Holiday Season Spending Facts and Trends from DealTaker.com
Published: Tuesday, Dec. 13, 2011 - 7:39 am
DALLAS, Dec. 13, 2011 /PRNewswire/ -- According to the National Research Federation's (NRF) 2011 Holiday Consumer Intentions Survey, conducted by BIGresearch,holiday shoppersexpect to spend an average of $704.18 onholiday giftsand seasonal merchandise. At the same time, web sites catering to coupons and deals saw 38% more visits in November over last year. These shoppers want to find a good deal on all the items on their wish lists, and they expect to find them quickly.
Thus far, the use of online resources and mobile devices has provided consumers with a greater ability to comparison shop and identify which store has the best price before they even head out the door. Additionally, consumers are increasingly buying their holiday goods online. Case in point, comScore reports that Cyber Monday 2011 was the heaviest online spending day on record at $1.25 billion.
"Even though online holiday shopping is up 15% this year, the Great Recession taught consumers that a great deal can always be had," says Michelle Strong, President of the premier online savings hub DealTaker.com. "Armed with informative discount shopping sites and new deal mobile applications, shoppers are able to stretch their budgets to get the most out of their holiday dollars." READ MORE HERE
No Hit Toy to Brighten Retailers’ Christmas
By STEPHANIE CLIFFORD Published: December 12, 2011
With Christmas less than two weeks away, the toy industry has no runaway hit — leaving many toy shoppers bored and complicating how stores sell holiday inventory.
“We are not seeing people clamor for any single item,” Stephanie Lucy, vice president for toys at Target, said by e-mail.
The hitless season has retailers stocking less, leaning on classic items rather than new ones and possibly discounting less in the final days before Christmas. And with no Tickle Me Elmo or Zhu Zhu Pets to draw crushing crowds to the toy aisles, most retailers are being careful not to get stuck with unsold toys.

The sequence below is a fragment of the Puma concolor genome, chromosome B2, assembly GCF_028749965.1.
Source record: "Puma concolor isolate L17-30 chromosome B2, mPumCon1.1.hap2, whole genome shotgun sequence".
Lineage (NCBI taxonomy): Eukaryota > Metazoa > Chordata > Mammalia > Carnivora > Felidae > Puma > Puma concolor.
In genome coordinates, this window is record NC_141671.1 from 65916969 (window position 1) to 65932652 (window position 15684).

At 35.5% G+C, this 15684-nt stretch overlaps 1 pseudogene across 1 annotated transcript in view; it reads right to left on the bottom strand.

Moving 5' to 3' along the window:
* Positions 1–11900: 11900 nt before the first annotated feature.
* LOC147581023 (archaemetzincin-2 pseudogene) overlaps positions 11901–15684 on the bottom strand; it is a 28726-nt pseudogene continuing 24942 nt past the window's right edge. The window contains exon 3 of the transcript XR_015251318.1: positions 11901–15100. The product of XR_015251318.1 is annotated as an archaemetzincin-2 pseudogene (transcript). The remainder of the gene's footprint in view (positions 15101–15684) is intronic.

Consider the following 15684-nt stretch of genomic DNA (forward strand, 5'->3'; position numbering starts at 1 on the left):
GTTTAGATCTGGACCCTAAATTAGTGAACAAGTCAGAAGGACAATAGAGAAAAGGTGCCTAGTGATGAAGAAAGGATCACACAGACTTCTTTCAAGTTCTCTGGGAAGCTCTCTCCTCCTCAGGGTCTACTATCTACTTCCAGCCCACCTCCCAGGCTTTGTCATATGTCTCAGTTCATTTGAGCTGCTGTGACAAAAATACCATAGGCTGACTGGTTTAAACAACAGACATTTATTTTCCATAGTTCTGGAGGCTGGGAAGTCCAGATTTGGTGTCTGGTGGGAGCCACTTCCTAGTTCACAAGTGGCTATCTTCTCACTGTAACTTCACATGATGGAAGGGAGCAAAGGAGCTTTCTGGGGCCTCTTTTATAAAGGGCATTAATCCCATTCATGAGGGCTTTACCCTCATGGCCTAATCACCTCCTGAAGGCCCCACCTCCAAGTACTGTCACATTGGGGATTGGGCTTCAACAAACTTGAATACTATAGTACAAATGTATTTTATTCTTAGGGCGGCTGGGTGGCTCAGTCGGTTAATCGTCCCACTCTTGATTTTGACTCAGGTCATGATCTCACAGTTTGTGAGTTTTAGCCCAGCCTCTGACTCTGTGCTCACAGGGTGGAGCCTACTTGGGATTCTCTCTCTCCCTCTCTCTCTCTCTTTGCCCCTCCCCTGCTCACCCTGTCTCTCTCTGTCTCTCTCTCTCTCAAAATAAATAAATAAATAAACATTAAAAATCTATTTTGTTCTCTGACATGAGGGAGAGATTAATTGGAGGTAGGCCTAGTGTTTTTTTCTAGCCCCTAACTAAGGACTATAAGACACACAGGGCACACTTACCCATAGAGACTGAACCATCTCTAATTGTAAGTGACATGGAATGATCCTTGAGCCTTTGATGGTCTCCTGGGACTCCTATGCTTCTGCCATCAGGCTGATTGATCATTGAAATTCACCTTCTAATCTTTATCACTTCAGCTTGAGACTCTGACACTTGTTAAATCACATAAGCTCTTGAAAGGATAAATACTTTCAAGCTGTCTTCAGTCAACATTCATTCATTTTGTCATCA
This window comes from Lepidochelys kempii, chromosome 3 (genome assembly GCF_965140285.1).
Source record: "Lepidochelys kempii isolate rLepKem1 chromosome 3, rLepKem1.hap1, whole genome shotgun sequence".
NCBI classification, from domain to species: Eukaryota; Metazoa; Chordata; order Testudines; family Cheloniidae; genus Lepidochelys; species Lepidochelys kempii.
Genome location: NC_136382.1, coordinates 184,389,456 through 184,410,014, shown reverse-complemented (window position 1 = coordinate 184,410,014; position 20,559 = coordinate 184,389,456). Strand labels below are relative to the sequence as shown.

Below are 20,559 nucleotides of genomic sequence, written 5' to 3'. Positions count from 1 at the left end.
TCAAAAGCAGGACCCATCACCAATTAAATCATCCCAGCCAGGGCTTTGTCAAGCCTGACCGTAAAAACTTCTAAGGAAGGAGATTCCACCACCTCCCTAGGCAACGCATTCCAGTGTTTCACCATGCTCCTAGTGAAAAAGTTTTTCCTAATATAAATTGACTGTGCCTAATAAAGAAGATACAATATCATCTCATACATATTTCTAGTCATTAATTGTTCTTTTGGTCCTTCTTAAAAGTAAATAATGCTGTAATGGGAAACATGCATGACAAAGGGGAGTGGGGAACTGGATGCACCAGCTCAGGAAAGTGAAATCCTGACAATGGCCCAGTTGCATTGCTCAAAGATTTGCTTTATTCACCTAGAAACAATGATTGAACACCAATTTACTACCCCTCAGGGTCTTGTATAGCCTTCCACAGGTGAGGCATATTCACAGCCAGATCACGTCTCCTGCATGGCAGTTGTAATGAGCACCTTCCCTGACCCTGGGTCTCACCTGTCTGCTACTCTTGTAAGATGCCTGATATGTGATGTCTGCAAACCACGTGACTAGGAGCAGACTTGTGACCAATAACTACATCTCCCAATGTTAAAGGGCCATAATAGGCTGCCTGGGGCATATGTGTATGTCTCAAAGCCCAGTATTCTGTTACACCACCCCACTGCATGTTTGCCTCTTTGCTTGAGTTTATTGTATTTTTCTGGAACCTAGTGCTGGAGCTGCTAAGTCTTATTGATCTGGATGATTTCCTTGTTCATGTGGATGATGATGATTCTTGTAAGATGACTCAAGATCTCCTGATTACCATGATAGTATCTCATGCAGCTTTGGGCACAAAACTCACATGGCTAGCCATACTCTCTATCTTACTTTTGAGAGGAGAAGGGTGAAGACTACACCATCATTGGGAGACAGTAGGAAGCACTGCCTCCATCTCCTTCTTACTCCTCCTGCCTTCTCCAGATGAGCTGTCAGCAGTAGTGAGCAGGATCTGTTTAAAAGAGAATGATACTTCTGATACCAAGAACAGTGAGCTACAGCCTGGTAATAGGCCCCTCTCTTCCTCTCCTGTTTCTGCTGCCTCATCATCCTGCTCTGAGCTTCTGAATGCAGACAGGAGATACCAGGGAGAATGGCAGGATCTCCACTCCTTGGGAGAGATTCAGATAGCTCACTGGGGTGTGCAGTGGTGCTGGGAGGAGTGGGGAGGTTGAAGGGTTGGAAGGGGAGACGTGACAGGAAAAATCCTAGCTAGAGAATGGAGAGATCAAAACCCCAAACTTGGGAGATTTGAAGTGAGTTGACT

“As retailers look at consumer confidence numbers, they are skeptical about consumers’ willingness to spend this holiday season, and they are trying to avoid getting caught with too much inventory,” said Josh Green, chief executive of Panjiva, a supply-chain data company. READ MORE HERE
Consumer Injuries Involving Decorations and Decorating Are on the Rise
WASHINGTON, Dec. 13, 2011 /PRNewswire-USNewswire/ -- Holiday decorating plans do not normally include lacerations, falls and fires. Unfortunately, these hazards make an unwelcome appearance in the homes of thousands of consumers each year. To help avoid hidden decorating dangers, CPSC and UL are providing families with tips for a safe holiday home.
Reports of falls from ladders while stringing lights and hanging decorations, incidents of lacerations from broken glass ornaments and other holiday-related injuries are increasing. During November and December 2010, CPSC estimates that more than 13,000 people were treated in emergency departments nationwide due to injuries involving holiday decorations. This is an increase from 10,000 in 2007 and 12,000 in 2008 and in 2009.
Although estimates of deaths and injuries related to Christmas tree and candle fires are down, there are still an alarming number of incidents. Live trees or other evergreen decorations that have dried out burn fast and hot in a matter of seconds if they come in contact with an open flame.
Between 2006 and 2008, there was an annual average of four deaths and $18 million in property damage related to Christmas tree fires. During this same time period, CPSC received reports of about 130 deaths and $360 million in property losses related to candle fires. READ MORE HERE
English Continues to Be World's Most Influential Language
OTTAWA, Ontario, Dec. 13, 2011 /PRNewswire/ -- TalktoCanada, the company trusted by Ernst & Young, Novartis and Saudi Telecom for English language training, is reporting that English continues to be the number one language for international business and succeeding abroad.